We all want it, right?
- There’s a wedding coming up and you want to look good in that dress.
- It’s summer before you know it – will it be a bikini this year?
- You met some new girl, and you feel self-conscious about your weight.
- Or the worst – a doctor stated baldly: “lose weight, or you’re going to die.”
But more than that, it’s just human nature.
When we want something, we want it now (hey, when I’m working out, I want my arms bigger immediately, not in six months!).
And it seems so easy.
Head over to Google and check out the thousand and one quick weight loss promises you’re offered:
- Just take the weight loss pills
- Drink the special juice (and nothing else!)
- Give up all carbohydrates
- Buy the book and follow the brand new diet
You get the idea.
And you know what? It works.
For a week. Or a month. Maybe a year.
Then the weight comes back, and often even more than you lost in the first place.
Sadly, of everyone attempting to lose weight, only 20% of people manage to lose weight long term.
Why is that?
All of the rapid weight loss methods leave out two important things, which we’ll look at next.
(But don’t worry, it doesn’t have to be this way! We’ll get to that after).
How Do We Respond To Weight Change?
The field of science that studies weight change has a bad history.
This all kicked off with the infamous study now known as the Minnesota Starvation Experiment.
Sounds like fun, right?
This is the study that the term ‘starvation mode’ grew out of. During the study the University of Minnesota put volunteers on extreme calorie restriction for six months.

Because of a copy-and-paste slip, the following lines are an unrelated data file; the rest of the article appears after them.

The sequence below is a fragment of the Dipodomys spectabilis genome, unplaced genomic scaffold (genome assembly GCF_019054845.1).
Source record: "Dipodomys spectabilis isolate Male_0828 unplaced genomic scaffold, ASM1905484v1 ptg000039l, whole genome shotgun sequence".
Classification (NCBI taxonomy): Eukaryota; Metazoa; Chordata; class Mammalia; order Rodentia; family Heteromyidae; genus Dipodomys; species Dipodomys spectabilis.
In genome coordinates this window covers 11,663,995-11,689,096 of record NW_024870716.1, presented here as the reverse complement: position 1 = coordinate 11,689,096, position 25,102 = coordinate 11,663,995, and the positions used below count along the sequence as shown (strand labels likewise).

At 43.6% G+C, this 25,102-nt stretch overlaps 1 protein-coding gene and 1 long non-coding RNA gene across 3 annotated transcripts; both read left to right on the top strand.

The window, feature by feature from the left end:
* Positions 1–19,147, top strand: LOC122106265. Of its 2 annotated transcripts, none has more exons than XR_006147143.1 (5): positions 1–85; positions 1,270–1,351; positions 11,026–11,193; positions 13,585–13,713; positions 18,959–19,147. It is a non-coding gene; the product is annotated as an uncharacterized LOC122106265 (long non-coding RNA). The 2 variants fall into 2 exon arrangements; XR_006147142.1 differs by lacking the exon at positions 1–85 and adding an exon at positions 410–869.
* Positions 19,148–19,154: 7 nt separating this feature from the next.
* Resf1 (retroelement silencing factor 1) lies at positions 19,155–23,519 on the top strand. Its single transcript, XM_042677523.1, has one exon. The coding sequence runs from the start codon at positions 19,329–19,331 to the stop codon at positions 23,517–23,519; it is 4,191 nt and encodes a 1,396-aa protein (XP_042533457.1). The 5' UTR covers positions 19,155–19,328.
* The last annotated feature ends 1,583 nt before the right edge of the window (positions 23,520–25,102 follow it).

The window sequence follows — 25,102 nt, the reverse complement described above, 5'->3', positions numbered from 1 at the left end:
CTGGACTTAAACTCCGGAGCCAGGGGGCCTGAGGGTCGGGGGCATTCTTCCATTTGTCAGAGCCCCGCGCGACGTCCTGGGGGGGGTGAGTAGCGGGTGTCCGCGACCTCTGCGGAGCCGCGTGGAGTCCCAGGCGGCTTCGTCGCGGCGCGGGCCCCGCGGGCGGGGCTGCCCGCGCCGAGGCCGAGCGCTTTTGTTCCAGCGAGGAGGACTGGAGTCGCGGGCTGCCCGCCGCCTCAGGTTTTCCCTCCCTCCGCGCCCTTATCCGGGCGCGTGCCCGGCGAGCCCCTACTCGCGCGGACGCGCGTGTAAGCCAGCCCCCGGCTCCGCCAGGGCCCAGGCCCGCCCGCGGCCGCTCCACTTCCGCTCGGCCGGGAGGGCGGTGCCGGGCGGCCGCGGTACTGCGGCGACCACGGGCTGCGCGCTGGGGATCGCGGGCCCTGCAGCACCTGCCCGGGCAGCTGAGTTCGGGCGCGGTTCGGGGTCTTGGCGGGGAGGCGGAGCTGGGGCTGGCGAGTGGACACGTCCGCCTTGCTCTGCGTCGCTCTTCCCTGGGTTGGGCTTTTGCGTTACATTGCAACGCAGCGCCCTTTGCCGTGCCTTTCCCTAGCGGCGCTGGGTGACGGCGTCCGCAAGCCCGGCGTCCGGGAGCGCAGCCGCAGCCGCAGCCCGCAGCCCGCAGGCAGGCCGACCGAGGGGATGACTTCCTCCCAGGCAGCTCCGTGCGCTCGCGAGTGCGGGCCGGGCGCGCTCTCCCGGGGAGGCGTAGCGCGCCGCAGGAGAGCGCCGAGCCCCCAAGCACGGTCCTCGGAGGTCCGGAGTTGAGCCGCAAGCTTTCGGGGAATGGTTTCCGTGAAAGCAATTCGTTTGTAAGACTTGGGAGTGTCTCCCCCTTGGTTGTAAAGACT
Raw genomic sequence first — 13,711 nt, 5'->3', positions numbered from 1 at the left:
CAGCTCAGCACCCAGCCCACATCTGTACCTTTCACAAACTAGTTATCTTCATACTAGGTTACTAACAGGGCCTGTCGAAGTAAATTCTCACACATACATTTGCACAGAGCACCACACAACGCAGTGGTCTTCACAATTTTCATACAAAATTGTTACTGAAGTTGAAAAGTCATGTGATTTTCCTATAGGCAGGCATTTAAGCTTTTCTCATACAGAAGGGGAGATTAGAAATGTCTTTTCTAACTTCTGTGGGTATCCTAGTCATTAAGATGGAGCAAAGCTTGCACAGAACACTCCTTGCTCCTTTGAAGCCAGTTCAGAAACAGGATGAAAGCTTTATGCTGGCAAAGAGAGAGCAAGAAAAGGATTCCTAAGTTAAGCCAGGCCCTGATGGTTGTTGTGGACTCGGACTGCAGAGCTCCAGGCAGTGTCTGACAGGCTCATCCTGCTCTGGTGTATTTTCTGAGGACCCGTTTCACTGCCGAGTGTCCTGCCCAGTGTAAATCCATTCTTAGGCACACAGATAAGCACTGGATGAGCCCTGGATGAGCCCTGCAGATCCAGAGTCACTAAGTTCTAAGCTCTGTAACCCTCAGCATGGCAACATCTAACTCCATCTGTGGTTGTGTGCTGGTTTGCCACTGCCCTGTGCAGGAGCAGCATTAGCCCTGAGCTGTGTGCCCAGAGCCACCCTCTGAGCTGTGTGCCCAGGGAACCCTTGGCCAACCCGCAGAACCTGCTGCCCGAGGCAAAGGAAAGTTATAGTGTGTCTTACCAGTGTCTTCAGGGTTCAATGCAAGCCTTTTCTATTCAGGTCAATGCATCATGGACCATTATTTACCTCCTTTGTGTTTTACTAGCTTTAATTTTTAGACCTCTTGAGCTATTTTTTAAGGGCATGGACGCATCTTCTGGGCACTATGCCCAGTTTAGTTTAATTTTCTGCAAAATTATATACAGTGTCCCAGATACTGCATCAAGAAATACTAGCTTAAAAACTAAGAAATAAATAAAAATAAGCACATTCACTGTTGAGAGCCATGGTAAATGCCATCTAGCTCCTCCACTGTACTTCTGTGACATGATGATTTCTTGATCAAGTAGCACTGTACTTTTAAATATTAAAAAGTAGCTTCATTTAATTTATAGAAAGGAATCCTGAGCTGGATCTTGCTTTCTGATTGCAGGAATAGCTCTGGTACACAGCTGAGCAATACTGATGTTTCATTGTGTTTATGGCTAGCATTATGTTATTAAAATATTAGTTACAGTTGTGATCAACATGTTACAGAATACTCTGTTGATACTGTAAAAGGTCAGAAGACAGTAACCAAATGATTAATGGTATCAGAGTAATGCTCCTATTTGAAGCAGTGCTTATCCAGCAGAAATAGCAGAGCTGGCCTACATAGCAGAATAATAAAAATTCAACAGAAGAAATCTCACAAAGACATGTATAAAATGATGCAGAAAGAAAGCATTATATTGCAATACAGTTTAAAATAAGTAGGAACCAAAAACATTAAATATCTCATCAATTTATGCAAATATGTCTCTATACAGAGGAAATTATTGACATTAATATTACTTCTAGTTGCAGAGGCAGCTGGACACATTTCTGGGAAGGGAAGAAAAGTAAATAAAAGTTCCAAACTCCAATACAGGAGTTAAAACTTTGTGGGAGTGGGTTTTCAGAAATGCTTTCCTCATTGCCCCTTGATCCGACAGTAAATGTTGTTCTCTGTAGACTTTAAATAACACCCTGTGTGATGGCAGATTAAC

You’ll be interested to know the caloric intake was only considered by the scientists involved as ‘semi starvation’.
Among the findings, was the observation that the subjects’ metabolism slowed drastically to adapt to less food.
Not that surprising, right?
So an urban myth grew out of this study that says if we restrict calories, our body burns less calories: so let’s keep eating and hit the gym!
But those quick weight loss diets? How do they affect our metabolism?
Starvation Mode Debunked
Later, the calorie restriction used in the Minnesota Experiment was labeled ‘extreme’, and everyone realised small diet changes won’t put the brakes on our metabolism.
So starvation mode was debunked and then only crazy people thought that food could affect metabolism.
Except it’s not really that simple.
Studies conducted throughout the 80’s and 90’s found that our metabolism responds to changes in weight by trying to bring us back to our ‘normal’ weight. Both for weight increases and decreases.
The studies involved found that weight changes of as little as 10% created metabolic changes out of proportion to the weight loss.
This is why people who’ve been on a crash diet often end up gaining even more weight than they originally lost.
So what does this mean for you?
It means that when you lose (or gain) weight fast, however you do it, your body is going to want to return back to the previous weight.
Suddenly that Starvation Mode business doesn’t so crazy after all, right? Do you still want that rapid weight loss solution?
And there’s one more thing we need to know about Starvation Mode.
Don’t Try the Minnesota Experiment at Home, Kids
The last, and maybe most important thing to know about the experiment that produced the idea of Starvation Mode is the amount of calories used in the experiment.